The DX-for­mat D500 and FX-for­mat D750 bat­tle it out

Nikon’s full-frame D-SLRs cost a lot more than its DX mod­els. For al­most the same price as the rel­a­tively ba­sic FX-for­mat D750, you can get the high-spec DX-for­mat D500. So how do you choose? We ex­plain the pros and cons of these two mod­els

NPhoto - - Con­tents -


You get much more cam­era for your money – the D500’s specs eas­ily out­strip the D750’s DX lenses are smaller, cheaper and lighter to carry around – and you can use FX lenses on DX Nikons too The 1.5x ‘crop fac­tor’ makes tele­photo lenses ef­fec­tively 1.5x more pow­er­ful


The smaller DX sen­sor can’t quite match a full-frame FX sen­sor for all-round im­age qual­ity The smaller sen­sor leads to in­creased depth of field, which can be use­ful, but can also make beau­ti­ful bokeh harder to achieve At shorter fo­cal lengths you’ll need to in­vest in DX lenses, which will be of lit­tle use if you up­grade to a full-frame Nikon later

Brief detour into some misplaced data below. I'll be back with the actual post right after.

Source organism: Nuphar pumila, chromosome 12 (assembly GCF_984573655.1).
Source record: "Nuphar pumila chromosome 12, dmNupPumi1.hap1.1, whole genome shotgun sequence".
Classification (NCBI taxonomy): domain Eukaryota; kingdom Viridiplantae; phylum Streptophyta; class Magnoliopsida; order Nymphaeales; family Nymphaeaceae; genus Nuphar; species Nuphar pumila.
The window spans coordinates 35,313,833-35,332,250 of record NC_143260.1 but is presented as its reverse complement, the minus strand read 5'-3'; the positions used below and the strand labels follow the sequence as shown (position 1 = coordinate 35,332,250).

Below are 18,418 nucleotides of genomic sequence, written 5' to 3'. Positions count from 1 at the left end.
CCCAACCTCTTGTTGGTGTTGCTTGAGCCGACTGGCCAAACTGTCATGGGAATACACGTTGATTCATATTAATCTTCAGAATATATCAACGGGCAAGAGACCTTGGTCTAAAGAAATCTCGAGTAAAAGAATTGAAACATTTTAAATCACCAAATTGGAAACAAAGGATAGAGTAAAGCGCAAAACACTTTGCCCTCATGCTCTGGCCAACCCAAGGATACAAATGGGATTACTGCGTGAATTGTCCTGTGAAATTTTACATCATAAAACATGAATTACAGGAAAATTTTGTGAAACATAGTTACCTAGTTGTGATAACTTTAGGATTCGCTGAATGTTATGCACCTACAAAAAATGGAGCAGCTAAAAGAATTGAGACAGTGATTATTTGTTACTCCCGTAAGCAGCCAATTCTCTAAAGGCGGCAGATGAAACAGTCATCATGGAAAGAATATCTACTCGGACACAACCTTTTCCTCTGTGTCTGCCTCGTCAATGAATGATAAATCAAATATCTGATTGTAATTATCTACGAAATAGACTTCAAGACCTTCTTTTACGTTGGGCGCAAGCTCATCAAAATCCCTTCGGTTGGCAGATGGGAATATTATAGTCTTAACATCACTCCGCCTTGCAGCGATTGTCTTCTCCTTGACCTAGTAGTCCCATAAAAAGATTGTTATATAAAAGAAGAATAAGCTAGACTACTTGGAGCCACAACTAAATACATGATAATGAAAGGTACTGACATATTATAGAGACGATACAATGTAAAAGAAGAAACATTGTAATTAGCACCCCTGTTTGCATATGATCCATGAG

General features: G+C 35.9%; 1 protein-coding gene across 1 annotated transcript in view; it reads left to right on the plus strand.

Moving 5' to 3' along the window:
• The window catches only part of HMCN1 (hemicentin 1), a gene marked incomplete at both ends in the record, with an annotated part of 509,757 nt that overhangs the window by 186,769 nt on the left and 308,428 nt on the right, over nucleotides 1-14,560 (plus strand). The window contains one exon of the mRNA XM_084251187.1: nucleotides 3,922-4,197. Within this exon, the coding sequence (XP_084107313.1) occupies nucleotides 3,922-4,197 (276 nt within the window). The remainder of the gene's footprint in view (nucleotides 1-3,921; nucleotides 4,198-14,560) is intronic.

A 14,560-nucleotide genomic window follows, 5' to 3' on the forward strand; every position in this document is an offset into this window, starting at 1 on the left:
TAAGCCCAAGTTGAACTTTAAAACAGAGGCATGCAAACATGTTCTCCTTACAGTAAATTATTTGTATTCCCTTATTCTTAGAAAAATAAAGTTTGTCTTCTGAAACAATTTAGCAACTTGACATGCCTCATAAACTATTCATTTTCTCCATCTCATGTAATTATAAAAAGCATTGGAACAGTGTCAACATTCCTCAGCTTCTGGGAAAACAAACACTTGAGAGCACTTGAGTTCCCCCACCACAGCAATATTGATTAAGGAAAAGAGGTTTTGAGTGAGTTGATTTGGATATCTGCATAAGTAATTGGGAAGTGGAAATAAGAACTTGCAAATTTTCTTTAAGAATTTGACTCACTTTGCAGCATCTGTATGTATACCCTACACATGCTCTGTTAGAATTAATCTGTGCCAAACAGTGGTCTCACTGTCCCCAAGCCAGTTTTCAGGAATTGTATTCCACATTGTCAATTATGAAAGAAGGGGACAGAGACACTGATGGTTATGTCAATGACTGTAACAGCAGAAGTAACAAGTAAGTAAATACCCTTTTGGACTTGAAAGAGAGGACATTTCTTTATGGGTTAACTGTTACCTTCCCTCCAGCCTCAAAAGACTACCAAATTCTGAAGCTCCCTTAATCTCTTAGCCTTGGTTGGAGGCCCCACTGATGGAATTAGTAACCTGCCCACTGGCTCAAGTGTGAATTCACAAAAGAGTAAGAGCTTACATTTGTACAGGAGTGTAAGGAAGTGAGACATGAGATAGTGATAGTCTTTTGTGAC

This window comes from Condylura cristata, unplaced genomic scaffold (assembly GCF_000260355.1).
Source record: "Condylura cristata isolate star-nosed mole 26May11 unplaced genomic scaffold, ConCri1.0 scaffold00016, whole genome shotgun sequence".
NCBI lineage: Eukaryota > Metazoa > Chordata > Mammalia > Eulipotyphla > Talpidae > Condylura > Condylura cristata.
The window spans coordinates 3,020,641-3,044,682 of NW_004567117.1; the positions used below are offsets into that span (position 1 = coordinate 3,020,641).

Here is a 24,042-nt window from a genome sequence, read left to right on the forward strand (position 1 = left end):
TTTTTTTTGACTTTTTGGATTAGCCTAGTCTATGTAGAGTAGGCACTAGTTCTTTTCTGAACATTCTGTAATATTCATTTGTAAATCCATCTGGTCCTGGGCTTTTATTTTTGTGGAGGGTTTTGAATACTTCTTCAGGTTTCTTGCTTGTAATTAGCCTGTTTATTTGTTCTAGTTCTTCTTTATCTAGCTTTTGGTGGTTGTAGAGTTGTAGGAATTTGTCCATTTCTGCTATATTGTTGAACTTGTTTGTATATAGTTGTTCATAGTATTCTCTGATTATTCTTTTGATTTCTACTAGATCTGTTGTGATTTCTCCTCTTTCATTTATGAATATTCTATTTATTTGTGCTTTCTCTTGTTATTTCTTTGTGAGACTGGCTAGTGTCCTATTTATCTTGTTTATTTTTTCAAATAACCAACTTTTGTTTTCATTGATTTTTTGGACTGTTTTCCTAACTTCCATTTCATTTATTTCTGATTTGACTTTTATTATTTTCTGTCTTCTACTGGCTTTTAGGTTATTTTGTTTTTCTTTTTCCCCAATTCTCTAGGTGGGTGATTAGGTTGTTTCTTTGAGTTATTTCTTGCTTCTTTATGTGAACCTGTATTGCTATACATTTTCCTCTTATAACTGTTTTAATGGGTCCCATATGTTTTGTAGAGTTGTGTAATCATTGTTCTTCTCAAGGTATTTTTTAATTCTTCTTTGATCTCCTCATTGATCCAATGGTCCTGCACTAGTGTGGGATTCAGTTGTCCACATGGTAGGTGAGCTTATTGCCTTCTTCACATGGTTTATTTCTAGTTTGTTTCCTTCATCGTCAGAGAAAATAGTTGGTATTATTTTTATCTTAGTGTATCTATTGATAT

The larger sen­sor area opens the way for higher ISO sen­si­tiv­i­ties or higher res­o­lu­tion sen­sors that don’t sac­ri­fice over­all qual­ity Depth of field is shal­lower, giv­ing im­ages more spa­tial depth and at­trac­tive back­ground blur If you want to turn pro, a full-frame Nikon is best both for qual­ity and pro ac­ces­sories


Even an ‘af­ford­able’ FX-for­mat Nikon like the D750 is a pretty ex­pen­sive pur­chase You’ll need to in­vest heav­ily in lenses to ex­ploit the qual­ity po­ten­tial of the full-frame for­mat FX cam­eras are mostly (not al­ways) big­ger and heav­ier, and not de­signed for novices or those still learn­ing

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